Passion flower, passiflora incarnata, P. spp: These flowers can make a tasty and beautiful statement in salads. I find that the flowers have an intoxicating aroma and a mildly pleasant flavor. The flowers are more commonly used in teas, fresh or dried, for relaxation. The leaves are also edible and can be used in teas. Passion flower can be grown from seed, and can also be easily cultivated by root division or by cuttings rooted in water or sand.
Rose, Rosa spp: The rose belongs to the Rosaceae family. There are over 100 species used for culinary and other purposes in all parts of the world. The petals are used in syrups, jellies, perfumed butters, and sweet spreads. Remove the white bitter base of the petals before serving. Rosewater opens up another culinary world, and is used by chefs in gourmet cuisine and in confectionery desserts and gelatins. Rose petals can be collected and made into a wine, but unless you have a massive amount of rose bushes, the petals will need to be collected over a period of time and frozen until you have enough.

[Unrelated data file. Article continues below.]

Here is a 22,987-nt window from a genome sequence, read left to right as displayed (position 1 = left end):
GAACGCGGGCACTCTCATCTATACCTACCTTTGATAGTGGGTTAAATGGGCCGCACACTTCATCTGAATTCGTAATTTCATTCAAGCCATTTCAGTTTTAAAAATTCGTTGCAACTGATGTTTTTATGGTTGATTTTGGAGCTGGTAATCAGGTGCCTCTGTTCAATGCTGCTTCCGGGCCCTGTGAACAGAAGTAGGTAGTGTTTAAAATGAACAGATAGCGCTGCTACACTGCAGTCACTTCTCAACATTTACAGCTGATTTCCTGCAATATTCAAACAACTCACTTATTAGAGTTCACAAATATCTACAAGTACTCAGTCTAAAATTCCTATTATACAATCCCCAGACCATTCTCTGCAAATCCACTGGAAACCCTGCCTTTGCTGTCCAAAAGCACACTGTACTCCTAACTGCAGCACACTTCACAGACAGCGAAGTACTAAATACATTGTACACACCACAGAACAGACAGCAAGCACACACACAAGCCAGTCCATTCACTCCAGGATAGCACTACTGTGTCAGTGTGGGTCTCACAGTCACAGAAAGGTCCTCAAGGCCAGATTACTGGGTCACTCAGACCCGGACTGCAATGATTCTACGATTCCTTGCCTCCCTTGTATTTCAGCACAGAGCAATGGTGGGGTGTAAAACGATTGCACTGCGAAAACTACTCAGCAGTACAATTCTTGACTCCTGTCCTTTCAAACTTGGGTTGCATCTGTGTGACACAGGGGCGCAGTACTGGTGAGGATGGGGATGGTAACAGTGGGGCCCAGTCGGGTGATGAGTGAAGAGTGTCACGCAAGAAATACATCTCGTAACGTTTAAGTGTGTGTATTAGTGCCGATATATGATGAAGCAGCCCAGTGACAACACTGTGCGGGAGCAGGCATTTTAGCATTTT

Squash, Cucurbita pepo: Squash varieties often produce prolific blossoms that are delicious dipped in batter or flour and fried. They are also tasty when they are stuffed with a lightly seasoned ricotta cheese and herb blend and then dusted with flour and sauteed. Squash blossoms have inspired cooks all over the world. In Italy the ricotta-stuffed blossom is enjoyed, along with squash blossom risotto or pizza; Thailand's dok tugtong tod is a crunchy squash blossom and dawg fungtong tod is a pork-filled squash blossom; Mexico prepares a soup called flor de calabasa, or squash blossom soup, and squash blossom with poblano chile, made into delicate and delicious crepes. Collect flowers in the morning and place in the refrigerator to stay fresh until you are ready to prepare. I usually only use the male flowers for cooking and let the female flowers continue to grow into squash. Be sure to remove the stamens, and if using female flowers, also remove the pistils.